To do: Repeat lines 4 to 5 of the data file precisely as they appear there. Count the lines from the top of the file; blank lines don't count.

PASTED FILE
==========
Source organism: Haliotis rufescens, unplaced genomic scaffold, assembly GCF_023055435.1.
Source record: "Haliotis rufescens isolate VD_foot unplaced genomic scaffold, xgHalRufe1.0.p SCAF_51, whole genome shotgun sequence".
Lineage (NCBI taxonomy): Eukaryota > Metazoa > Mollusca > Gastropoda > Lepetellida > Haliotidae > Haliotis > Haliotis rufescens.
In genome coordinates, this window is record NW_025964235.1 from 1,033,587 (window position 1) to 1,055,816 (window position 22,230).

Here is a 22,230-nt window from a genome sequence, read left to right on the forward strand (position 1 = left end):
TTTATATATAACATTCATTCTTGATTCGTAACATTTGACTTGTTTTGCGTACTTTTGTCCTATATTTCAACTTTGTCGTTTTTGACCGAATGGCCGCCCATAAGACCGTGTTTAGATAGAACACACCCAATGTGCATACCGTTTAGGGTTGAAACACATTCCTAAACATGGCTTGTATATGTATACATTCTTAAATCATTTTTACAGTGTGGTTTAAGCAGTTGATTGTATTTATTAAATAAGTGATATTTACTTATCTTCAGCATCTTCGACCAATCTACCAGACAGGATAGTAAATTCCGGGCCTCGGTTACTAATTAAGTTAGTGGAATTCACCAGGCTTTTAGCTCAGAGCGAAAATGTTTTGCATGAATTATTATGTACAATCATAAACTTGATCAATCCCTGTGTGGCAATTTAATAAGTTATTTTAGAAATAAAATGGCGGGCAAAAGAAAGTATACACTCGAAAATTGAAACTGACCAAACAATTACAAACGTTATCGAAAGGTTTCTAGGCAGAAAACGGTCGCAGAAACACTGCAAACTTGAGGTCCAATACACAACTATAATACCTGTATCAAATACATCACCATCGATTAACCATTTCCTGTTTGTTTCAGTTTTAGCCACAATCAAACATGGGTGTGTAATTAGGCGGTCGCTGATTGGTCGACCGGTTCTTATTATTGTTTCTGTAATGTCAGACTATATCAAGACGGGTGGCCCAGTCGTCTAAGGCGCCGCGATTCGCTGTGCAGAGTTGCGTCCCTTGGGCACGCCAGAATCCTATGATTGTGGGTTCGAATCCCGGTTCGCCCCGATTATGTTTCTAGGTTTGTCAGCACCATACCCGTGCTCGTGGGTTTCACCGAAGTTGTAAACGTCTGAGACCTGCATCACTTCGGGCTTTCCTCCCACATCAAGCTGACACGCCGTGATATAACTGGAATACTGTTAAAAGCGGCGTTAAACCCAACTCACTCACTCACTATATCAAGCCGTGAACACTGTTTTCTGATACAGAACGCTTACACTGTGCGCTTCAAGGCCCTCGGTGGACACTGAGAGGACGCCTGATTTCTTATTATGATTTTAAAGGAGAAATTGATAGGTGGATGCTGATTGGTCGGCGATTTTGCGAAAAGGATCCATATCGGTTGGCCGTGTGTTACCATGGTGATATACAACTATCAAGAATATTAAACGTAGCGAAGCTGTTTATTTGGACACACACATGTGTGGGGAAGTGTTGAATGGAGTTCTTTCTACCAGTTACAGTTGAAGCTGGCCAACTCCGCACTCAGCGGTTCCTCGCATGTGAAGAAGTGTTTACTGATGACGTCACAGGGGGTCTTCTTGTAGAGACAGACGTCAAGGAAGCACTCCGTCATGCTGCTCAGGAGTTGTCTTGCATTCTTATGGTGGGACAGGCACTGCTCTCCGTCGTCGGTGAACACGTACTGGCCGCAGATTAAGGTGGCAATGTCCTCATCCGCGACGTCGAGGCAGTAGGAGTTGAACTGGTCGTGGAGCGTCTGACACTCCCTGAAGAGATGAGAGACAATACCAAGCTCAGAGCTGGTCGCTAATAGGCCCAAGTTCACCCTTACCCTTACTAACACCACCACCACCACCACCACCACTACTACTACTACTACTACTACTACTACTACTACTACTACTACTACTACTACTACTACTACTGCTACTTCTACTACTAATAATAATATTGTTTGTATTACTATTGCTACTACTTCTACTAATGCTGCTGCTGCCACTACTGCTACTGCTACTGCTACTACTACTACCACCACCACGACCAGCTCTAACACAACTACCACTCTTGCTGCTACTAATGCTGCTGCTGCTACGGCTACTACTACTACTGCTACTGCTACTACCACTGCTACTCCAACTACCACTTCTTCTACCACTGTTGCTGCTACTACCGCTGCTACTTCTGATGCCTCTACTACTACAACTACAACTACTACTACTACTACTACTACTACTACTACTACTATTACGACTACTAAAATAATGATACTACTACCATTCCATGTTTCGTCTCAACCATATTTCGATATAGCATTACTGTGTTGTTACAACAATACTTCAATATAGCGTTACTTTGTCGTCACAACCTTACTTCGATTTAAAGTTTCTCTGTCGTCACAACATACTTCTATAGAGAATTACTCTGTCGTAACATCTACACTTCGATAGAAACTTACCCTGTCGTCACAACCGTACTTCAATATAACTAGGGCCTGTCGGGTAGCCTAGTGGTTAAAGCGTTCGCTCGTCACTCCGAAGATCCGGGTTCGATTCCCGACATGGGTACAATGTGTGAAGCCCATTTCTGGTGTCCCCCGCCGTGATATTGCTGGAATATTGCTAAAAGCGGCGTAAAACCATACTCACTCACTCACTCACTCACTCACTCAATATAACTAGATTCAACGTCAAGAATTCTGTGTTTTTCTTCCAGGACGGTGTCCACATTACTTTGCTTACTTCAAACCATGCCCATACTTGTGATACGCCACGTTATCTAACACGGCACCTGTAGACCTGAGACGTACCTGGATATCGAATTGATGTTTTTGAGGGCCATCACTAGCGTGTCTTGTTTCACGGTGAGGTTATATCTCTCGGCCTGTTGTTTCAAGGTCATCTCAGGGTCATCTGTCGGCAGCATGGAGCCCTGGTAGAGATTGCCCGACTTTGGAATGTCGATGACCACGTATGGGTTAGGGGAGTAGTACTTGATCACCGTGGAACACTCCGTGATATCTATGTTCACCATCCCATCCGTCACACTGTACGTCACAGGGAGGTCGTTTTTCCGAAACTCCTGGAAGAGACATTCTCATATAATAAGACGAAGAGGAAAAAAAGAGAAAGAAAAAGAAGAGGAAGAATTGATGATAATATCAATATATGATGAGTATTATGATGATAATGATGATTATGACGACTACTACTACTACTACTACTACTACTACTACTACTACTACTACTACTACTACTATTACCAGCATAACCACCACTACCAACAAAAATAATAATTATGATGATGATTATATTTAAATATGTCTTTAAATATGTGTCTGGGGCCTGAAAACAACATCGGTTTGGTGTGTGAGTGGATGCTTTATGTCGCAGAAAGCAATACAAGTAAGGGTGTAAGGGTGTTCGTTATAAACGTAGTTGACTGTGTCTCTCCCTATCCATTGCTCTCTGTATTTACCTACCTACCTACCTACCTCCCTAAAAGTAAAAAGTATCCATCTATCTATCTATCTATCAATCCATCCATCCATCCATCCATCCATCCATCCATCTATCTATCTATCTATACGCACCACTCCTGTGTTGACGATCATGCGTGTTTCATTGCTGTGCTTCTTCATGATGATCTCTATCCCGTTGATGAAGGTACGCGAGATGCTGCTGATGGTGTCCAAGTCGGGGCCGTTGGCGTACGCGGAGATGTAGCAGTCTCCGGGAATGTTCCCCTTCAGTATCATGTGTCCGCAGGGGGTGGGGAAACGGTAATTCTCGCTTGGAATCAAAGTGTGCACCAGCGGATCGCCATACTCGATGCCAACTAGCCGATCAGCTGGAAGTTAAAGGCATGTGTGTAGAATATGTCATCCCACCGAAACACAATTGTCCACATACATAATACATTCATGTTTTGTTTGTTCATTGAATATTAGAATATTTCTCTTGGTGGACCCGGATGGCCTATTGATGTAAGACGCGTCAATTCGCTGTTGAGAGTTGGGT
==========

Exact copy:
In genome coordinates, this window is record NW_025964235.1 from 1,033,587 (window position 1) to 1,055,816 (window position 22,230).

Here is a 22,230-nt window from a genome sequence, read left to right on the forward strand (position 1 = left end):